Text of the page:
It has been fifteen years to the day since one of the greatest filmmakers to ever walk the planet unfortunately departed from it. Stanley Kubrick, who demonstrated his impeccable storytelling abilities in films like 2001: A Space Odyssey, A Clockwork Orange, The Shining, and many others, died on this day back in 1999, and what better way to acknowledge the empty place the legendary auteur left in the cinematic world after his death than with a celebration of how he managed to give his films such presence during his life. Continue on to watch a video tribute to the late director that shines a light on his brilliant signature themes and cinematic techniques.
Quite honestly, we could talk about Kubrick's genius all day, from his sensibilities as a writer to his demand for perfection as a director. However, what he's really known for, at least to the general movie-goer, as well as his dedicated fans, are the incredible techniques he used in his cinematography. His visual style is recognized the world over -- inspiring generations of filmmakers to take risks in composition and staging, pushing the boundaries of the art form.
Kubrick uses several cinematic techniques in his films, including his one-point perspective shots that lean on symmetry and vanishing graphic vectors to give them their aesthetic edge. Check out this excellent video shared by Slate, which offers a selection of his most famous ones.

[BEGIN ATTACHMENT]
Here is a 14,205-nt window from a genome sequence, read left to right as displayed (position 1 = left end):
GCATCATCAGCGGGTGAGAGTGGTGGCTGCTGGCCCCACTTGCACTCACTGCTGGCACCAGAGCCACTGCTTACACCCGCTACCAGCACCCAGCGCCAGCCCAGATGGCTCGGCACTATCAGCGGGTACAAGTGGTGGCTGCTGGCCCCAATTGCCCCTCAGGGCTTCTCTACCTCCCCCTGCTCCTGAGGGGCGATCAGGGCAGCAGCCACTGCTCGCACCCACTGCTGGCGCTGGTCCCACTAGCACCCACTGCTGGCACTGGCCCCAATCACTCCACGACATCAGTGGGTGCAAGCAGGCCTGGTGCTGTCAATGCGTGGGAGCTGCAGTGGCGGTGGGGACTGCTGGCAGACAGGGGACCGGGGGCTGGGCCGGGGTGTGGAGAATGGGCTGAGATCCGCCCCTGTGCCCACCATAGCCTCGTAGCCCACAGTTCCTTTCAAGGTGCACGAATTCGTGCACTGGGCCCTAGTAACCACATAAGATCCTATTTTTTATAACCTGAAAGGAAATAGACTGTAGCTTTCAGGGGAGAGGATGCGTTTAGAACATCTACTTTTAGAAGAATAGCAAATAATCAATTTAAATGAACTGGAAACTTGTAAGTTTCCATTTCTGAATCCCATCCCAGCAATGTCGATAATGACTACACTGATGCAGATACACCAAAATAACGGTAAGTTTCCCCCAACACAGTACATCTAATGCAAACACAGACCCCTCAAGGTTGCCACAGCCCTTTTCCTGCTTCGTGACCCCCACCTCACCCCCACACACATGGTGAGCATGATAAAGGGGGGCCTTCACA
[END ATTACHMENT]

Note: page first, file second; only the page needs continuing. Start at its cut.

This video tribute, created by Alexandre Gasulla, compiles footage from Kubrick's films and demonstrates just how remarkable the artistry of the director really was. On a technical level, we see his hallmarks, like his use of extreme camera angles and close-ups, long tracking shots, and wide-angle lenses. But the way Kubrick manages to make these techniques work on an emotional level, however, is what makes him a master filmmaker.
We see how he captured the utter torment of his characters with close-ups, like in Alex's aversion therapy scene in A Clockwork Orange, their almost mindless and animalistic determination with long tracking shots, like when an axe-wielding Jack Torrance trudges through the snow in The Shining, and the madness of the general Kubrick universe with wide-angle shots.
Check out Gasulla's video tribute below.
What are your favorite Kubrickian cinematic techniques? Feel free to share and/or expound upon the topic in the comments below.